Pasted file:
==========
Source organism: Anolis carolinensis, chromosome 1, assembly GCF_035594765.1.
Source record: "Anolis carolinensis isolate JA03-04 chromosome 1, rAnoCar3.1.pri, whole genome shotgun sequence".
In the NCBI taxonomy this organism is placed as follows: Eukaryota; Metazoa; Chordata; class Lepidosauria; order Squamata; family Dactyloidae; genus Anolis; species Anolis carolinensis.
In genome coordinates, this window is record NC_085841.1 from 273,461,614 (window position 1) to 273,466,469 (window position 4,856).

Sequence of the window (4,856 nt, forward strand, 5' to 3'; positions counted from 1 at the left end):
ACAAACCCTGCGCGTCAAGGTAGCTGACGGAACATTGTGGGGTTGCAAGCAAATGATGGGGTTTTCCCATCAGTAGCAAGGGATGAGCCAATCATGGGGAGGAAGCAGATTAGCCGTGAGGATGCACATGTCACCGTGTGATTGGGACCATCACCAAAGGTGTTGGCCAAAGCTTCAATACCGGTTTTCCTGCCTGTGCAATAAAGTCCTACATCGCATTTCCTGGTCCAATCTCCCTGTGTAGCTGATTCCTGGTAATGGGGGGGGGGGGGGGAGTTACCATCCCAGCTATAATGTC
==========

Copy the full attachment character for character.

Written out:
Source organism: Anolis carolinensis, chromosome 1, assembly GCF_035594765.1.
Source record: "Anolis carolinensis isolate JA03-04 chromosome 1, rAnoCar3.1.pri, whole genome shotgun sequence".
In the NCBI taxonomy this organism is placed as follows: Eukaryota; Metazoa; Chordata; class Lepidosauria; order Squamata; family Dactyloidae; genus Anolis; species Anolis carolinensis.
In genome coordinates, this window is record NC_085841.1 from 273,461,614 (window position 1) to 273,466,469 (window position 4,856).

Sequence of the window (4,856 nt, forward strand, 5' to 3'; positions counted from 1 at the left end):
ACAAACCCTGCGCGTCAAGGTAGCTGACGGAACATTGTGGGGTTGCAAGCAAATGATGGGGTTTTCCCATCAGTAGCAAGGGATGAGCCAATCATGGGGAGGAAGCAGATTAGCCGTGAGGATGCACATGTCACCGTGTGATTGGGACCATCACCAAAGGTGTTGGCCAAAGCTTCAATACCGGTTTTCCTGCCTGTGCAATAAAGTCCTACATCGCATTTCCTGGTCCAATCTCCCTGTGTAGCTGATTCCTGGTAATGGGGGGGGGGGGGGGAGTTACCATCCCAGCTATAATGTC